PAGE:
MARSHALL - Left as the lone Class AAAA team in the Southwest Conference, the Marshall school district is exploring its options to move the Marshall Tigers football team into a more suitable situation.
Looking for a conference with schools more comparable in size, Marshall is gathering information for a possible move to the Wright County Conference in a football-only capacity, with the rest of the school's sports staying in the Southwest Conference.
"The Wright County Conference talked to us and said, 'We're looking at different options since we're currently at 11 teams,'" said Marshall High School Athletic Director Bruce Remme. "They simply asked, 'You're in an odd-numbered conference, we also know you're the largest school in there. Would you ever be interested in a football-only affiliation with the Wright County?'
"As we look at what we can do to help address the scheduling difficulty, as well as the classification difficulty, that's an option we need to explore," Remme added. "Whether anything will come out of it or not is yet to be seen."
According to the Minnesota State High School League, Marshall High School has an enrollment of 699 students, while the rest of the seven-team Southwest Conference averages 418.5 students, with Worthington (563) serving as the second-biggest school. The other schools in the conference include: Redwood Valley (353), Jackson County Central (310), Luverne (310), Windom (247) and Pipestone (287).
The teams in the Wright County Conference include: Hutchinson, Glencoe-Silver Lake, Dassel-Cokato, Litchfield, Waconia, New London-Spicer, Annandale, Delano, Mound-Westonka, Orono and Holy Family Catholic.
During Monday's school board meeting, Marshall Public School Superintendent Klint Willert said no invitation has currently been extended for Marshall to join the Wright County Conference, but the school should explore the option in order for the football team to play more section opponents.
"The Wright County Conference would be a much better fit for us," Willert said. "We're not the same Southwest Conference as we used to be, and that is very pronounced in football."
In section seeding, including the QRF rankings that were instituted for Section 2AAAA in 2011, wins against teams from smaller classes are weighed differently than wins within a team's own class. In 2011, the Tigers found themselves as one of three undefeated teams in Section 2AAAA with Hutchinson and Mankato West. With only one Class AAAA teams on its schedule (Mankato East), Marshall was placed as the third seed, costing the team a first-round bye and a home playoff game in the semifinals. The Tigers were knocked out of the section playoffs in a 42-28 loss to No. 2 seed Hutchinson.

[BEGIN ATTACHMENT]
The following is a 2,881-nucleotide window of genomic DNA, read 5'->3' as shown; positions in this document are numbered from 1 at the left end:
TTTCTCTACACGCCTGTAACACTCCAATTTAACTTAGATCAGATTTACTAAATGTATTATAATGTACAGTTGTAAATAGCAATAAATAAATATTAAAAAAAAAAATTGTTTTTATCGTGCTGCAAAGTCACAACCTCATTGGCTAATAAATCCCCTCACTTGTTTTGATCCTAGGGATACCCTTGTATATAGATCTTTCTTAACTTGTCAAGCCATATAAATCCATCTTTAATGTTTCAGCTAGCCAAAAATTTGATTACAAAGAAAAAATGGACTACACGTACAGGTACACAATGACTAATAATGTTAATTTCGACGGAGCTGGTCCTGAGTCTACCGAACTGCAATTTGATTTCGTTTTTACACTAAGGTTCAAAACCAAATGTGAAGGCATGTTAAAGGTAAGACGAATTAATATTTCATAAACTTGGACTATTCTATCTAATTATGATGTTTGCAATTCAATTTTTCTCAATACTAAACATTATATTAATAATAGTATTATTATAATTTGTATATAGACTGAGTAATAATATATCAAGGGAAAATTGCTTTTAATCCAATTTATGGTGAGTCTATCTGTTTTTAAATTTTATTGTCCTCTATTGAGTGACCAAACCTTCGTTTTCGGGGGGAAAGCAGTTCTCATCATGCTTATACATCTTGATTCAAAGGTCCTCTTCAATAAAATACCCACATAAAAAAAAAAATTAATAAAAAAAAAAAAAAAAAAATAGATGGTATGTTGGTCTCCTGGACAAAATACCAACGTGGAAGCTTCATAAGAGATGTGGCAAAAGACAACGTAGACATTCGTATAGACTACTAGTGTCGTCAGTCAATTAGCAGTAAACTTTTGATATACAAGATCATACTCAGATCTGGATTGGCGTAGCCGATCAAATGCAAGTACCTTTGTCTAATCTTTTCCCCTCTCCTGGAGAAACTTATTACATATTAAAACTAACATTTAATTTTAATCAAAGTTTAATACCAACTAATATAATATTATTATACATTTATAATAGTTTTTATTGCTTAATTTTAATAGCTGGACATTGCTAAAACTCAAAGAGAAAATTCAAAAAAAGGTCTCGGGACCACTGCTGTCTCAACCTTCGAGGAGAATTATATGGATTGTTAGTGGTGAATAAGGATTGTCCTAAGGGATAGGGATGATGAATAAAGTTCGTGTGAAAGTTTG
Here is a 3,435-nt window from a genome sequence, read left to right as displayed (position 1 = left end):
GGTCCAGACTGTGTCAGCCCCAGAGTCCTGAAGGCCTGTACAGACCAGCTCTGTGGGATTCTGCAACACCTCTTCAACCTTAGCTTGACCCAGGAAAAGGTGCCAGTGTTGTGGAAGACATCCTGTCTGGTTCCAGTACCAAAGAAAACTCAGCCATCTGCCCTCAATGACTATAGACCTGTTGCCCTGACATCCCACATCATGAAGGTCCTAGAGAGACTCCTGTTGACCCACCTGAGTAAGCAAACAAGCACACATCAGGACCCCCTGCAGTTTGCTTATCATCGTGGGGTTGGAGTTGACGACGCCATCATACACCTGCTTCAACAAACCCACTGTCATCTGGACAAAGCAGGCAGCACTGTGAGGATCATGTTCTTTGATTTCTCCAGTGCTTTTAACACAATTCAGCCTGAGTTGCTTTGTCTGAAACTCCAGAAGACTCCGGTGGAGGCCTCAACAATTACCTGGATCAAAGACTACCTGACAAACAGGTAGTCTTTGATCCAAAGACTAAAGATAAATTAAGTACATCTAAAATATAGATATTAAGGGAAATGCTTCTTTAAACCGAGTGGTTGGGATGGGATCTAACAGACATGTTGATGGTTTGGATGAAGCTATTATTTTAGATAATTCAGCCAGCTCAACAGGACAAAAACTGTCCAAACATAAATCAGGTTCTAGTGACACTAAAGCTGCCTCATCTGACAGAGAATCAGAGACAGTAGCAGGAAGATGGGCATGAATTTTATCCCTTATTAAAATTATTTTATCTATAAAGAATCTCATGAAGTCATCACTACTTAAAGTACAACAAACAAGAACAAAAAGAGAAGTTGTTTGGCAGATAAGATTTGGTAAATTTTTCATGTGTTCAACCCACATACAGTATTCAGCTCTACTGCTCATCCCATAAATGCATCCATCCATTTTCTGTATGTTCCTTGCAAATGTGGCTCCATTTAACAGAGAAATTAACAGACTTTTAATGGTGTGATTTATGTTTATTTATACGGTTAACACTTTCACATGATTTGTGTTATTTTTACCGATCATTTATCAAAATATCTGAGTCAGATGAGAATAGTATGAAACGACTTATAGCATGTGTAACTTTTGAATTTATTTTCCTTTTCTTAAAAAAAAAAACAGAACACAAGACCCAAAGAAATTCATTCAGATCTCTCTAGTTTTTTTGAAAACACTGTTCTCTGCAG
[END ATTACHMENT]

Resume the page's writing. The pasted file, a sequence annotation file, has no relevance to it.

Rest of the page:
With seven Class AAAA teams and one Class AAAAA team currently in the Wright County Conference, Tigers head football coach Terry Bahlmann believes if his team wants to move to the next level, a move to a bigger conference is a necessity.
"We're unique being a AAAA in a conference with AA and AAA schools," Bahlmann said. "And the way competition goes in the section, playing all AAAA schools, we want to be able to face some of those schools in the year and see that level of play with the big schools. Those opportunities present themselves in the Wright County.
"It really came to a head this year when we go undefeated and the best we can get is a three seed in our section. ... The size of schools we were playing hurt us in the seeding."
Both Remme and Bahlmann agree that section football would be the most suitable solution for the Tigers. But with section football on the state's back-burner, the Wright County Conference offers a better option than the status quo.
"If ever there was a case for the state to move to section football, Marshall is the prime example," Remme said. "We would love for the state to move to section football and we've advocated for that whenever we've had a chance to. At the current time, the state does not appear interested in making that move."
Potentially leaving some of the conference rivalries is a concern for Bahlmann, but with school enrollment dropping, being the lone AAAA school in the Southwest Conference could become problematic.
"We got excellent rivalries in the Southwest Conference and we have some good competition in there most years," Bahlmann said. "Traditions are hard to break, but as some of their enrollments start declining, they'll keep declining further and further."
Bahlmann added, "One of our concerns is one of these schools will end up in Class A, and you really can't play a Class AAAA against a Class A. Some of the other coaches in the conference have said we're getting bigger than them. Right now, we got 34 seniors for next year, and I'm not sure some of the schools will have that many out."
For now, the Tigers will continue to explore their options while the Wright County Conference debates on expanding.
"We're waiting to hear back from them on whether or not they're going to pursue a 12th member," Remme said. "If they are, then that is when we need to make a decision on if we want to make that formal application."
News reporter Jenny Kirk contributed to this article